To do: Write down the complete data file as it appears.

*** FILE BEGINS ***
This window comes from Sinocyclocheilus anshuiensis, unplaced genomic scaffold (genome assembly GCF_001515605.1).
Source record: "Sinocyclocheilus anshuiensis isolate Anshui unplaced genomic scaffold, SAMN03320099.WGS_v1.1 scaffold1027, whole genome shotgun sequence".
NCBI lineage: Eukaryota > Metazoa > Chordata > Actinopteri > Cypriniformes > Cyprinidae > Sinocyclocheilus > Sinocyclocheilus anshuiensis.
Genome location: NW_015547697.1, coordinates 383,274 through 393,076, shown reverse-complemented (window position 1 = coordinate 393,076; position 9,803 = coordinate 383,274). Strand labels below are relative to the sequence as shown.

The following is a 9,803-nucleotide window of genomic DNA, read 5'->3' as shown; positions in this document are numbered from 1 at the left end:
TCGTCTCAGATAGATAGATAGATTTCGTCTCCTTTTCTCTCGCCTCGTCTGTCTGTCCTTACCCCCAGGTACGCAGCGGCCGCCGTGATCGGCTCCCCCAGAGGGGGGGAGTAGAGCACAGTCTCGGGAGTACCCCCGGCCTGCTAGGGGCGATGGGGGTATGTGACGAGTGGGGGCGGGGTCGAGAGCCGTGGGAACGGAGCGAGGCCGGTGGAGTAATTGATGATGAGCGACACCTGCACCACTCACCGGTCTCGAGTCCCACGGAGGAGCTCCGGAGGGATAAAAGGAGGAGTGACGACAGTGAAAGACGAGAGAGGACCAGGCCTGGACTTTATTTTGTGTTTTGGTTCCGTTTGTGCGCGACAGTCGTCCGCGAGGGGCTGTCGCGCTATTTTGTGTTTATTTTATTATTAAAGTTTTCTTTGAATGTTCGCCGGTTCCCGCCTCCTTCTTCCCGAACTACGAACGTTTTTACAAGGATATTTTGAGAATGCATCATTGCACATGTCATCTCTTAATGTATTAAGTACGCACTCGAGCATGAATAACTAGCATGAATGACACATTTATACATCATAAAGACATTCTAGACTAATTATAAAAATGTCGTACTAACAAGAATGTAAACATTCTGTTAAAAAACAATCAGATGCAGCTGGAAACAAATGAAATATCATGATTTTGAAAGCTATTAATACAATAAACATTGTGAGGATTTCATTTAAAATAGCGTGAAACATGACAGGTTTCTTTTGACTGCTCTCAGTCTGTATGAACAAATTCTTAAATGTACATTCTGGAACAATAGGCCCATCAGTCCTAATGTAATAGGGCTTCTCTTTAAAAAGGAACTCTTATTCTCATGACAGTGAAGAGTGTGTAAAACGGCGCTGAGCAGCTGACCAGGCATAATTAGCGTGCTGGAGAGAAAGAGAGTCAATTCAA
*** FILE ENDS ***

This window comes from Sinocyclocheilus anshuiensis, unplaced genomic scaffold (genome assembly GCF_001515605.1).
Source record: "Sinocyclocheilus anshuiensis isolate Anshui unplaced genomic scaffold, SAMN03320099.WGS_v1.1 scaffold1027, whole genome shotgun sequence".
NCBI lineage: Eukaryota > Metazoa > Chordata > Actinopteri > Cypriniformes > Cyprinidae > Sinocyclocheilus > Sinocyclocheilus anshuiensis.
Genome location: NW_015547697.1, coordinates 383,274 through 393,076, shown reverse-complemented (window position 1 = coordinate 393,076; position 9,803 = coordinate 383,274). Strand labels below are relative to the sequence as shown.

The following is a 9,803-nucleotide window of genomic DNA, read 5'->3' as shown; positions in this document are numbered from 1 at the left end:
TCGTCTCAGATAGATAGATAGATTTCGTCTCCTTTTCTCTCGCCTCGTCTGTCTGTCCTTACCCCCAGGTACGCAGCGGCCGCCGTGATCGGCTCCCCCAGAGGGGGGGAGTAGAGCACAGTCTCGGGAGTACCCCCGGCCTGCTAGGGGCGATGGGGGTATGTGACGAGTGGGGGCGGGGTCGAGAGCCGTGGGAACGGAGCGAGGCCGGTGGAGTAATTGATGATGAGCGACACCTGCACCACTCACCGGTCTCGAGTCCCACGGAGGAGCTCCGGAGGGATAAAAGGAGGAGTGACGACAGTGAAAGACGAGAGAGGACCAGGCCTGGACTTTATTTTGTGTTTTGGTTCCGTTTGTGCGCGACAGTCGTCCGCGAGGGGCTGTCGCGCTATTTTGTGTTTATTTTATTATTAAAGTTTTCTTTGAATGTTCGCCGGTTCCCGCCTCCTTCTTCCCGAACTACGAACGTTTTTACAAGGATATTTTGAGAATGCATCATTGCACATGTCATCTCTTAATGTATTAAGTACGCACTCGAGCATGAATAACTAGCATGAATGACACATTTATACATCATAAAGACATTCTAGACTAATTATAAAAATGTCGTACTAACAAGAATGTAAACATTCTGTTAAAAAACAATCAGATGCAGCTGGAAACAAATGAAATATCATGATTTTGAAAGCTATTAATACAATAAACATTGTGAGGATTTCATTTAAAATAGCGTGAAACATGACAGGTTTCTTTTGACTGCTCTCAGTCTGTATGAACAAATTCTTAAATGTACATTCTGGAACAATAGGCCCATCAGTCCTAATGTAATAGGGCTTCTCTTTAAAAAGGAACTCTTATTCTCATGACAGTGAAGAGTGTGTAAAACGGCGCTGAGCAGCTGACCAGGCATAATTAGCGTGCTGGAGAGAAAGAGAGTCAATTCAA